Not only does The Cave lend a human face and visceral reality to the destruction, devastation, and violence in Syria, it is a case study and exposé of the misogynistic culture that devalues and debases women. In this patriarchal society, these underground hospitals, in conditions of grave danger, are among the only places where women can find work.
The Cave not only shows these women proving their value, treating patients or cooking meals for staff while simultaneously ducking for cover or singing the constant fearful refrain of, “Is that another war plane?” It also shows the frequency with which they must defend themselves against sexist attacks and prejudices.
In one scene, a man berates Dr. Amani because there is not enough medicine for his wife. Because of the siege, it is nearly impossible to keep the hospital stocked. But he blames it on the fact that it is a woman who is running the hospital instead of a man.
Fayyad won the trust of Dr. Amani after the two connected and he spoke of the time he spent imprisoned by the Syrian regime, locked up and tortured for 15 months. He had been arrested in 2011 after making a short film about an exiled Syrian poet and the struggle for freedom of expression. While held captive, he witnessed enraging abuse and cruelty against women, many of whom were tortured simply because of their gender.
He has said that The Cave is inspired by and rooted in his relationships growing up in Syria with the strong women in his life, including his mother, seven sisters, and 12 aunts. One of his most vivid childhood memories is when his Kurdish mother reacted to Iraqi dictator Saddam Hussein’s 1990 threat of widespread attacks on the Kurdish people, whom he had already used chemical weapons against, by teaching her young son how to wrap a piece of cloth around his face and breathe through it.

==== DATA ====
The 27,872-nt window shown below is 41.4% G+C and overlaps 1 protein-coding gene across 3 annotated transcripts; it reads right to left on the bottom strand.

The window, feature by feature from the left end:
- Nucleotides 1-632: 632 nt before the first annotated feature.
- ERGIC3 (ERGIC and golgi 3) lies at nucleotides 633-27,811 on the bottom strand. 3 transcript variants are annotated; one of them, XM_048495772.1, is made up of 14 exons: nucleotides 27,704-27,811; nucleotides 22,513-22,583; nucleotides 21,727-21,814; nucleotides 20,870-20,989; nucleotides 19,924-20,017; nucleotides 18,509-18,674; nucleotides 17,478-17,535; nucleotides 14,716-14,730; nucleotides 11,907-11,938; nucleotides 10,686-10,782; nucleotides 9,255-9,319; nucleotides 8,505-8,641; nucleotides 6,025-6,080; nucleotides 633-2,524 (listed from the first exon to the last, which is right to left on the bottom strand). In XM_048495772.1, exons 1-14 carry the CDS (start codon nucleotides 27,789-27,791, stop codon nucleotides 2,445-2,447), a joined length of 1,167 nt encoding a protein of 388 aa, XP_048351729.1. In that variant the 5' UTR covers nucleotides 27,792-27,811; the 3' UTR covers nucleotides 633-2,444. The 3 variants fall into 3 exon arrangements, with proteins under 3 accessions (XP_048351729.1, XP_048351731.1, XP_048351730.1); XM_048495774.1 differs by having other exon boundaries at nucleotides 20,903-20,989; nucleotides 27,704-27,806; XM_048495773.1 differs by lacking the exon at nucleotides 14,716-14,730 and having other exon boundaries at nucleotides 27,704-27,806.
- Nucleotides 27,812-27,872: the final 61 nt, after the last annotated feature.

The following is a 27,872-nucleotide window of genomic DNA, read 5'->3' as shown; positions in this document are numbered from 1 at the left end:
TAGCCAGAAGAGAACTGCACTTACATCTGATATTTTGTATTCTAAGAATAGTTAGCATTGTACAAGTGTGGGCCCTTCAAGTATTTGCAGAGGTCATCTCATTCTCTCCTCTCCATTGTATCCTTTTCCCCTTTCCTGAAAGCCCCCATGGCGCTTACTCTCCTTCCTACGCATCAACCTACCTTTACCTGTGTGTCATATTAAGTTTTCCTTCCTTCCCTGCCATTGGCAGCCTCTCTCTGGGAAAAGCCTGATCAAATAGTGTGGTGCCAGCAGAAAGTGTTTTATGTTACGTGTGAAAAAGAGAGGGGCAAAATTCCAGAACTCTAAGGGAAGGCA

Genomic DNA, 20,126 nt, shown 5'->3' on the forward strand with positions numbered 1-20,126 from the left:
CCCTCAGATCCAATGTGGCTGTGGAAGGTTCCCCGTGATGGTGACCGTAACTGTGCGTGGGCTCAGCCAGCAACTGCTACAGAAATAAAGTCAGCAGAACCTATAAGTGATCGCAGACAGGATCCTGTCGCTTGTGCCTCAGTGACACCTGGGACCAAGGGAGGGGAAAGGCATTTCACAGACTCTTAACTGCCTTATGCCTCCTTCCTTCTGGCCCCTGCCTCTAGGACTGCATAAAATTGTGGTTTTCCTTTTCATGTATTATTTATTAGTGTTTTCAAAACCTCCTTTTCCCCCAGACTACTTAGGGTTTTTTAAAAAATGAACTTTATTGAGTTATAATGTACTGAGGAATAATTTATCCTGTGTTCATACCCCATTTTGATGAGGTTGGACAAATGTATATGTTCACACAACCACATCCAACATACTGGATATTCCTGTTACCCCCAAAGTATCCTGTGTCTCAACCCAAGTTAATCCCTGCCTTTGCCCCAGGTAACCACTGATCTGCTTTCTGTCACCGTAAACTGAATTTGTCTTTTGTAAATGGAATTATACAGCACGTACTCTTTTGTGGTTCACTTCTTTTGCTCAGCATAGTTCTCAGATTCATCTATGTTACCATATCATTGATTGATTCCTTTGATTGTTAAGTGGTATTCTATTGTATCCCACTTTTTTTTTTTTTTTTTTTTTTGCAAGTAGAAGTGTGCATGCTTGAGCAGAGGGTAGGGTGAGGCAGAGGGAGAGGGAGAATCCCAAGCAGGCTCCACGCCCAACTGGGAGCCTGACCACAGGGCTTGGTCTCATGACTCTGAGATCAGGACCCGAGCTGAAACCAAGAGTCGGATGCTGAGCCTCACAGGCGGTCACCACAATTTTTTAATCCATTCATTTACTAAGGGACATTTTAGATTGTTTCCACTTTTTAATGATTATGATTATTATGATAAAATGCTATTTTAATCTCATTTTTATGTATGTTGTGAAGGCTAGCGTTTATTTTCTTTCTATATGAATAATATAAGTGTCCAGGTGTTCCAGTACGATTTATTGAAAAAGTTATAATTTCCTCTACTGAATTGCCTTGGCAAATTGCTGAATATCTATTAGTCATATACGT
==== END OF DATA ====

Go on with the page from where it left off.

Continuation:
“As the saying goes, she didn’t give me a fish, she taught me how to fish,” he wrote in a letter to critics that accompanied a screener of the film. “The image of her face, so near to my eyes, is still embedded in my mind.”
It’s an eerie memory to consider when watching one of the most powerful sequences in The Cave. By the film’s final act, you’ve grown accustomed to the waves of bloodied, dismembered victims flooding into the hospital, ravaged by the bombings. But this rush of patients isn’t suffering from discernible physical wounds. As everyone scrambles to understand what is happening, reaching for surgical masks and clean clothes to cover their faces, they realize there has been a chemical attack.
The Cave, especially when viewed as a companion piece to Fayyad’s last work, Last Men in Aleppo, which followed members of the White Helmets on dangerous search and rescue missions through the rubble, is crucial in understanding the stakes at play as the conflict in Syria and the involvement of the Russian allies escalate into further chaos.
In the aftermath of his abrupt withdrawal of American troops from northeastern Syria, Donald Trump dismissed Turkey’s invasion of Syria, saying on Wednesday, “It’s not our border.” Critics of Trump’s decision to withdraw from Syria argue that Kurdish troops, who had until recently fought alongside the United States, have been left abandoned and unable to defend against invading Turkish forces. The resulting power vacuum has left them vulnerable to Russia’s expanding influence.
"If Russia wants to get involved with Syria, that's really up to them," Trump said. "They have a problem with Turkey, they have a problem at a border. It's not our border. We shouldn't be losing lives over it."
That The Cave and Last Men in Aleppo were directed by a Syrian Kurd is noteworthy. Watching his films, The Cave especially, should give much-needed—and perhaps angering—context to Trump’s decision.
The entire film is shot cinema verité-style, sans narration. The only storytelling device used is introductory text and some title cards at the end offering an update on the Cave and the people who worked there: who has since fled Syria, who has stayed behind to continue to save lives, and who has died in the midst of it all.